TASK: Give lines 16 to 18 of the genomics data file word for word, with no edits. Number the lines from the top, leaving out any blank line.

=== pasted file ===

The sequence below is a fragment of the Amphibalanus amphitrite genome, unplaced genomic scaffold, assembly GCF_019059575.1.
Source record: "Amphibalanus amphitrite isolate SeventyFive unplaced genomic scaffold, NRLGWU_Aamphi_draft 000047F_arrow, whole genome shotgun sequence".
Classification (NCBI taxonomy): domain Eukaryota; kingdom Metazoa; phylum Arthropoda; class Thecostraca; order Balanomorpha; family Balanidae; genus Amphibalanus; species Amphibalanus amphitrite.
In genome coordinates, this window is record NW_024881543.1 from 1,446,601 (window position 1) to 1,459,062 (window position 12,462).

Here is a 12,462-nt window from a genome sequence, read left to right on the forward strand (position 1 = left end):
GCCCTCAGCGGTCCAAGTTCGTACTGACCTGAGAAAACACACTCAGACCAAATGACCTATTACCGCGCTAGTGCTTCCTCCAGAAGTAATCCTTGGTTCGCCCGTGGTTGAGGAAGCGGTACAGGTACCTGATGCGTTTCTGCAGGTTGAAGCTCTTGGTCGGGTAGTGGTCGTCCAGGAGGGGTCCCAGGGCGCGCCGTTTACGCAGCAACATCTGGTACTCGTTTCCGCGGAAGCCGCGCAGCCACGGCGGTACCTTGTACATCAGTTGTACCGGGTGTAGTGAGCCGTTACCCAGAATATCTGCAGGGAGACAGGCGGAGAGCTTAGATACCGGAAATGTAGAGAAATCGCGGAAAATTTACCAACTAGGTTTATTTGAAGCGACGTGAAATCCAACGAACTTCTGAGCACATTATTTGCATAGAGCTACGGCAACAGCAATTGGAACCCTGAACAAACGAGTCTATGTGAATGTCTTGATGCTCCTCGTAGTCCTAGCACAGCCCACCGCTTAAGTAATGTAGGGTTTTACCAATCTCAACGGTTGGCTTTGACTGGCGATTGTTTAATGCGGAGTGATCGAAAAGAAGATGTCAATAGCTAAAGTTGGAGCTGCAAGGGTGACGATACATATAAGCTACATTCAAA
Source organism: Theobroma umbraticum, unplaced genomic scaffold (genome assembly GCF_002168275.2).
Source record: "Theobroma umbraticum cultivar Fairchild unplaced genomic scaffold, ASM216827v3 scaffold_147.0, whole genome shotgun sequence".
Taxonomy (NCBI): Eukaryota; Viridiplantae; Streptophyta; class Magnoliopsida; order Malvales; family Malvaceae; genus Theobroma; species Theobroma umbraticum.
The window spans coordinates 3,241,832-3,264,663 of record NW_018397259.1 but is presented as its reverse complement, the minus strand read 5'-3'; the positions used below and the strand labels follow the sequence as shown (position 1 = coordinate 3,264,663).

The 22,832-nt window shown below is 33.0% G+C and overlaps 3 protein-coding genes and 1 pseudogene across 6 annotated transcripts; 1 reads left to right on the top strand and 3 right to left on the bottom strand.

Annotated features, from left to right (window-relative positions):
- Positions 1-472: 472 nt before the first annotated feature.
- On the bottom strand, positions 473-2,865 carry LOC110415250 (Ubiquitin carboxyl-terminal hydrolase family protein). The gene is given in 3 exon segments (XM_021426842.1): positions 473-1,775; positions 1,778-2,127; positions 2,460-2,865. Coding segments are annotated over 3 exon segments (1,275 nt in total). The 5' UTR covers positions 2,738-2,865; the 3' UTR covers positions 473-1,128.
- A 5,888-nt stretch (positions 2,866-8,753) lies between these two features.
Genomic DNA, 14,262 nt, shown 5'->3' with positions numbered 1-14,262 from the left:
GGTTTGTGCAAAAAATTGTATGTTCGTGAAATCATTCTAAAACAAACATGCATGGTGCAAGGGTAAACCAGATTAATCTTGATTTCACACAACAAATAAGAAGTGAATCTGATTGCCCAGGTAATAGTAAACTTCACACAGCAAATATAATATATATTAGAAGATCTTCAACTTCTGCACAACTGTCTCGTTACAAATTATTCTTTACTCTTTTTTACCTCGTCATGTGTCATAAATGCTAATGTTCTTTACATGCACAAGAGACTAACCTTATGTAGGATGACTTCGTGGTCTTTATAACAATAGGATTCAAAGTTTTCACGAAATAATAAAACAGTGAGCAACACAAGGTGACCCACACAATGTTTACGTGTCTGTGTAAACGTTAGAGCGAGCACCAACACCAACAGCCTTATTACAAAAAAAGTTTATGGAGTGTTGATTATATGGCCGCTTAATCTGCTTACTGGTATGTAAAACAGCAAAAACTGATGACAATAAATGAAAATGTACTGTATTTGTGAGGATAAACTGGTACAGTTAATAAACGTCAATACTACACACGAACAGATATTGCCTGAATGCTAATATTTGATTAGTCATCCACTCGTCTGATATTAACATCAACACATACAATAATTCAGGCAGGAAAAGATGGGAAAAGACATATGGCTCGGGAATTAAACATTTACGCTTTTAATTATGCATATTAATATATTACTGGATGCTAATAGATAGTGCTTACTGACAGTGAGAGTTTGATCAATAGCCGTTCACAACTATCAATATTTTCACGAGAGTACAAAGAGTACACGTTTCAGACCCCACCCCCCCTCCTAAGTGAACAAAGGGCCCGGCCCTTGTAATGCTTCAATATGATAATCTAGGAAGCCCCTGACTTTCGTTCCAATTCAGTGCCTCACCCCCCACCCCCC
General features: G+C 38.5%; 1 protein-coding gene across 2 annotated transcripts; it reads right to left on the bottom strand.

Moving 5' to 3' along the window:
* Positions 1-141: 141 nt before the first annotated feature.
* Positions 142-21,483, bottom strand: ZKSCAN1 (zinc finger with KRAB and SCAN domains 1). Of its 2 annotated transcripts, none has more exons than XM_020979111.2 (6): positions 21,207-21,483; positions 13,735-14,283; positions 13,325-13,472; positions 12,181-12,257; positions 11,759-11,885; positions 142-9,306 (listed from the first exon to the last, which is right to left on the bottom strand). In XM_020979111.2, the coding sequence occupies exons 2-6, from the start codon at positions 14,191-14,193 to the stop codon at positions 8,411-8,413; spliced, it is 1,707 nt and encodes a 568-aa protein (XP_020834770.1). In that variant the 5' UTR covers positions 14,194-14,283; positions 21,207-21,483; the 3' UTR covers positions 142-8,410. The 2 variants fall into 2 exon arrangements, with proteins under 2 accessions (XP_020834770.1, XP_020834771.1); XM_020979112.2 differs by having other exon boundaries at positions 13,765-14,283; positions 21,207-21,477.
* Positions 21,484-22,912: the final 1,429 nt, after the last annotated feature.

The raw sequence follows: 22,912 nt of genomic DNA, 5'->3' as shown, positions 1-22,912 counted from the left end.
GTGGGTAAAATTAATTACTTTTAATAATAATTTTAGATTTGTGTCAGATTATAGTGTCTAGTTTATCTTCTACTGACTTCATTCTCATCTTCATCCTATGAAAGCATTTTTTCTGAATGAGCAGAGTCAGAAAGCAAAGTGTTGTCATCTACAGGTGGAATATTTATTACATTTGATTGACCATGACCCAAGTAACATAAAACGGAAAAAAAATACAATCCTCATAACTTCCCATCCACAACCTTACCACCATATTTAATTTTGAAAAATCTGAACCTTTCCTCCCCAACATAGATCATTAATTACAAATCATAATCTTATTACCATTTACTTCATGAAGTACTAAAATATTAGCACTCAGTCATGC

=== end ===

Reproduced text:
Genomic DNA, 14,262 nt, shown 5'->3' with positions numbered 1-14,262 from the left:
GGTTTGTGCAAAAAATTGTATGTTCGTGAAATCATTCTAAAACAAACATGCATGGTGCAAGGGTAAACCAGATTAATCTTGATTTCACACAACAAATAAGAAGTGAATCTGATTGCCCAGGTAATAGTAAACTTCACACAGCAAATATAATATATATTAGAAGATCTTCAACTTCTGCACAACTGTCTCGTTACAAATTATTCTTTACTCTTTTTTACCTCGTCATGTGTCATAAATGCTAATGTTCTTTACATGCACAAGAGACTAACCTTATGTAGGATGACTTCGTGGTCTTTATAACAATAGGATTCAAAGTTTTCACGAAATAATAAAACAGTGAGCAACACAAGGTGACCCACACAATGTTTACGTGTCTGTGTAAACGTTAGAGCGAGCACCAACACCAACAGCCTTATTACAAAAAAAGTTTATGGAGTGTTGATTATATGGCCGCTTAATCTGCTTACTGGTATGTAAAACAGCAAAAACTGATGACAATAAATGAAAATGTACTGTATTTGTGAGGATAAACTGGTACAGTTAATAAACGTCAATACTACACACGAACAGATATTGCCTGAATGCTAATATTTGATTAGTCATCCACTCGTCTGATATTAACATCAACACATACAATAATTCAGGCAGGAAAAGATGGGAAAAGACATATGGCTCGGGAATTAAACATTTACGCTTTTAATTATGCATATTAATATATTACTGGATGCTAATAGATAGTGCTTACTGACAGTGAGAGTTTGATCAATAGCCGTTCACAACTATCAATATTTTCACGAGAGTACAAAGAGTACACGTTTCAGACCCCACCCCCCCTCCTAAGTGAACAAAGGGCCCGGCCCTTGTAATGCTTCAATATGATAATCTAGGAAGCCCCTGACTTTCGTTCCAATTCAGTGCCTCACCCCCCACCCCCC
General features: G+C 38.5%; 1 protein-coding gene across 2 annotated transcripts; it reads right to left on the bottom strand.